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Australia-China relations: Canberra voices ‘outrage’ at suspended death sentence for writer Yang Jun

Australia has conveyed “our dismay, our despair, our frustration, but to put it really simply, our outrage at this verdict,” Prime Minister Anthony Albanese told reporters in Canberra.

“This is a very harsh sentence on Dr Yang, who is a man who’s not in good health, and we will continue to make the strongest representations,” the Australian leader said.

Australia’s foreign ministry said it understood the sentence may be commuted to life imprisonment if no “serious crimes” are committed for two years.

The writer, whose pen name is Yang Hengjun, has denied the allegations, telling supporters he was tortured at a secret detention site and that he feared forced confessions may be used against him.

Albanese said his government had summoned the Chinese ambassador to Australia, Xiao Qian, on Monday and would make representations “at all levels”.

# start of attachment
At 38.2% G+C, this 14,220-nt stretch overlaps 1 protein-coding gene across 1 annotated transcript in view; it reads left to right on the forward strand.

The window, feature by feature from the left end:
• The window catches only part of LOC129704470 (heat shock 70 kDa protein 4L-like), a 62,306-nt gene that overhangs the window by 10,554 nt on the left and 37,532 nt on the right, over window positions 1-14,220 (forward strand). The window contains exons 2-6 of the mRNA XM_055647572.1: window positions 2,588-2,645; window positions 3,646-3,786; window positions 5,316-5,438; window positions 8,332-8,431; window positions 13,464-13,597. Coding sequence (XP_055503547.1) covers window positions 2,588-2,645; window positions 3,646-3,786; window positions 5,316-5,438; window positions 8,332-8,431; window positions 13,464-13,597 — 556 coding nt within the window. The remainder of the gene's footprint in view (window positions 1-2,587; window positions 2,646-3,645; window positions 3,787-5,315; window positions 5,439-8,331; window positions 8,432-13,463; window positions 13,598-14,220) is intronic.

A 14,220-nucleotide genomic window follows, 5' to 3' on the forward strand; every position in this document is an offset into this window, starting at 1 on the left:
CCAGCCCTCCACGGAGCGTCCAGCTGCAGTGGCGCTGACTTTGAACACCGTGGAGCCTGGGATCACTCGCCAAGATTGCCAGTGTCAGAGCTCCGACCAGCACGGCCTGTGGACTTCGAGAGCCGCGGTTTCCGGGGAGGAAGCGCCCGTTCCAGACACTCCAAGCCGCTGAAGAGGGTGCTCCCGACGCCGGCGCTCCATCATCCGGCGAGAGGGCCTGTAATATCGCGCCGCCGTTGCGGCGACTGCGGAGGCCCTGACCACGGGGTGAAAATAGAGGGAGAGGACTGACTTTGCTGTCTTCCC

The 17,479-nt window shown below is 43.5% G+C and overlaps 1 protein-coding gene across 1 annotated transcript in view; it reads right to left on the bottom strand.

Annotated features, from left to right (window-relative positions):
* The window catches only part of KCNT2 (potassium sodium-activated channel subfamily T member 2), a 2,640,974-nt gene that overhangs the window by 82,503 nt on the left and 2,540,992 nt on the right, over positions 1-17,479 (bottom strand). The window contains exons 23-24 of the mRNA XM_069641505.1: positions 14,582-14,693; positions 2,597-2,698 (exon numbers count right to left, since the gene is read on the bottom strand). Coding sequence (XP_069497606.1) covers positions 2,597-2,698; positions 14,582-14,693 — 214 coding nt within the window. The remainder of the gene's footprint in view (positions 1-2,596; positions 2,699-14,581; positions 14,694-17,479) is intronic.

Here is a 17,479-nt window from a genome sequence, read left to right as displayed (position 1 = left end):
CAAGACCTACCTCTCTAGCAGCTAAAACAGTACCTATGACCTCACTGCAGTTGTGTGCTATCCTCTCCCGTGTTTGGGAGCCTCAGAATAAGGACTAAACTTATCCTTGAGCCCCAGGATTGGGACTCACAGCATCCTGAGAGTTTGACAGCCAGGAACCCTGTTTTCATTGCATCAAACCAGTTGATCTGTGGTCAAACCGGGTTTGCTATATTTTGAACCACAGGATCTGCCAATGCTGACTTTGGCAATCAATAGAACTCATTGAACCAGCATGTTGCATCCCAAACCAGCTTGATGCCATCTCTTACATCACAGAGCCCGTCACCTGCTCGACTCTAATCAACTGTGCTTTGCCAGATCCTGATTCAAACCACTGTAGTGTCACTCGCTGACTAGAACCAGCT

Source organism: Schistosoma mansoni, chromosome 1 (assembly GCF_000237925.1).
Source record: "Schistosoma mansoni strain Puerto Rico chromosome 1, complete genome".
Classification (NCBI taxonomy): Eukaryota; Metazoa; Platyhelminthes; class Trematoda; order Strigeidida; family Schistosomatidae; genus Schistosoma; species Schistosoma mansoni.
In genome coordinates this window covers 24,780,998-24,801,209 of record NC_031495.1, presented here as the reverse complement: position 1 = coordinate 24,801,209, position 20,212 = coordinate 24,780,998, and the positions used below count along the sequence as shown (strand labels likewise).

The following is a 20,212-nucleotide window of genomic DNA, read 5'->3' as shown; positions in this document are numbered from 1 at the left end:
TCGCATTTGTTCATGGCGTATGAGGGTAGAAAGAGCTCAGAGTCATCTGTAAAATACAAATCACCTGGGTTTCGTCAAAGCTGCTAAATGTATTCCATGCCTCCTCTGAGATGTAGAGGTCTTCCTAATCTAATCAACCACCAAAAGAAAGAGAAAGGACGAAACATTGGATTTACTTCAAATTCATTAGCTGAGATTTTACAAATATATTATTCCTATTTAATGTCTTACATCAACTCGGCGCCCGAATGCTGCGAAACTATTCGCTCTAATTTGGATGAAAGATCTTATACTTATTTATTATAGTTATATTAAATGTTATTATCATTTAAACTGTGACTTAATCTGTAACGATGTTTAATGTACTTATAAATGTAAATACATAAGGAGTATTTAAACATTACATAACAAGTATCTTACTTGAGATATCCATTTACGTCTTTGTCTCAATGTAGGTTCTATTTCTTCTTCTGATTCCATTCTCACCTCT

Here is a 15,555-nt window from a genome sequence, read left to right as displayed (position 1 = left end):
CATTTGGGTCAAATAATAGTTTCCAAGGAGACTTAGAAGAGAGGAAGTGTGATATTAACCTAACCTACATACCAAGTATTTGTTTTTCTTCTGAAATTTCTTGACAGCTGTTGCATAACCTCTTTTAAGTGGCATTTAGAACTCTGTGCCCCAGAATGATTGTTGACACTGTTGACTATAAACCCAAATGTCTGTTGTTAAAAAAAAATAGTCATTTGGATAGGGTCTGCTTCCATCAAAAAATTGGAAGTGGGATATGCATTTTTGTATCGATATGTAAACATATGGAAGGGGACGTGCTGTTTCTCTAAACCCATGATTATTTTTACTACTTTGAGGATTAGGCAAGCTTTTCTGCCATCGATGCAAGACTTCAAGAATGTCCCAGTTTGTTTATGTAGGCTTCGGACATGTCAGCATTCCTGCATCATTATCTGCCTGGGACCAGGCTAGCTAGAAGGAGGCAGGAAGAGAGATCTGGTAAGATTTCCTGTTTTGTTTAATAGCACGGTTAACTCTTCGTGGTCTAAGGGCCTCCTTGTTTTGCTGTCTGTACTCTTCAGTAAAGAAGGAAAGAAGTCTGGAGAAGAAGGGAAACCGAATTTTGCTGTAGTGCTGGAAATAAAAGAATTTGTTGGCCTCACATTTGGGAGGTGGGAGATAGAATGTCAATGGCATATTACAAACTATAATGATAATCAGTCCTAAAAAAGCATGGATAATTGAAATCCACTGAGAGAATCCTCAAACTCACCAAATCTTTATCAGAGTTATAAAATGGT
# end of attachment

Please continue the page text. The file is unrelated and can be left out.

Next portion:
“We have said very clearly that we will cooperate with China where we can, but we’ll disagree where we must. We must disagree with this harsh action by China. We have done so. We will continue to do so,” Albanese said.

The prime minister declined to say whether he would withdraw his invitation last year for Chinese Premier Li Qiang to visit Australia.

“We’ll respond directly and clearly and unequivocally to China. What we won’t do is conduct diplomatic negotiations through the media,” Albanese said.

Australia’s prime minister had managed to put a floor under relations with China in the past 18 months, McGregor said. “This is a reminder that there is also a ceiling.”

In response, Beijing slapped high tariffs on key Australian exports, including barley, beef and wine, while halting its coal imports.

The severity of Yang’s sentence appeared to catch the Australian government by surprise, with